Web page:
Harvard Public Health Review
For someone who recently won a half-million-dollar MacArthur Foundation "genius" fellowship, HSPH alum Nawal Nour, MPH '99, isn't at all intimidating. Intelligent, yes. Creative, focused, tenacious--yes, as the foundation requires. But not a person who inspires awe.
That's part of Nour's plan. She aims to end female genital cutting, or "circumcision," by taking a gentle, diplomatic tack. While others have denounced the practice as "genital mutilation," Nour is neither angry nor righteous. Instead, she speaks in the measured tones of an understanding physician, advising a patient to act in her own best interests.
"We don't want to go in with a heavy-handed agenda," she explains. "I do ultimately want to stop female circumcision. But fundamentally, I want to help women live healthy lives."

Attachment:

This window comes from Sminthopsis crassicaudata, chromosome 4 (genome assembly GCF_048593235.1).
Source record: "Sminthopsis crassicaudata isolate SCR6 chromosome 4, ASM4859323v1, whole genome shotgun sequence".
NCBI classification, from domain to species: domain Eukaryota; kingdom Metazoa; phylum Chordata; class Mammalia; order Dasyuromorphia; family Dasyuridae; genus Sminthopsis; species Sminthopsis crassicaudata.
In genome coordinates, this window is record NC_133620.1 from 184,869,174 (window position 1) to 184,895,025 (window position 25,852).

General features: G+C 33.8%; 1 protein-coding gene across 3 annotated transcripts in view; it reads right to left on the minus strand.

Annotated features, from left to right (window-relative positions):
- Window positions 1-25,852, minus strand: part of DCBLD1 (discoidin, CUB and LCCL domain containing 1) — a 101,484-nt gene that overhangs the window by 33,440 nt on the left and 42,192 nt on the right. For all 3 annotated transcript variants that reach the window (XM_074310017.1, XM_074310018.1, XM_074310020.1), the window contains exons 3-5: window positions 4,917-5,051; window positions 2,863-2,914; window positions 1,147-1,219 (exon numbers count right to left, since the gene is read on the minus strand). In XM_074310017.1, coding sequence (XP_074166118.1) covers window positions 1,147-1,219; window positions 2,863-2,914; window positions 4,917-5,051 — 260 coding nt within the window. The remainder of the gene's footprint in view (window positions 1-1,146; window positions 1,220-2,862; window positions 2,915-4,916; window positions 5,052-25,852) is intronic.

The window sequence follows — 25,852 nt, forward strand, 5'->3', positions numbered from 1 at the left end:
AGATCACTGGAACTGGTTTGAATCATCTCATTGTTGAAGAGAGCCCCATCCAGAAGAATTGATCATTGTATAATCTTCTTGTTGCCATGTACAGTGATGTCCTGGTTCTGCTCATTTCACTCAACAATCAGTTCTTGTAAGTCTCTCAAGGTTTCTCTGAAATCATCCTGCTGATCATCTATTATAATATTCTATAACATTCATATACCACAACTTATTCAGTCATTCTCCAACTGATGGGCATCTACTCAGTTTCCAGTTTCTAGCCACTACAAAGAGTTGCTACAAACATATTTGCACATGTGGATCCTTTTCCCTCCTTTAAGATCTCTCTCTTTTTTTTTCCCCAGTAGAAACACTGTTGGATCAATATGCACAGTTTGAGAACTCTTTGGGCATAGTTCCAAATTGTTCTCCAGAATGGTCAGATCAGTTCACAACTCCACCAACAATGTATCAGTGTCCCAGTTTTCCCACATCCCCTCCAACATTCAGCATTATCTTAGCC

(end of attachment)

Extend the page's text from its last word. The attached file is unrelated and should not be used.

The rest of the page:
About 130 million women have undergone genital cutting, mostly in Africa, where it is practiced in 28 nations, and in Asia, particularly in the southern half of the Arabian peninsula, along the Persian Gulf, and in Muslim-dominated regions of India, Malaysia, and Indonesia. Performed on girls ages 5 to 12, this coming-of-age ritual dates back thousands of years--some Egyptian mummies show evidence of circumcision--but its origins are unknown. As practiced in diverse cultures and religions, the custom varies greatly. In Ethiopia, the clitoris is excised. But in Somalia, northern Sudan, and Djibouti, nearly all of a girl's external genital tissue is removed, including the clitoris, inner labia, and most of the outer labia. What's left is sewn shut, leaving a tiny opening for the passage of urine and menstrual blood.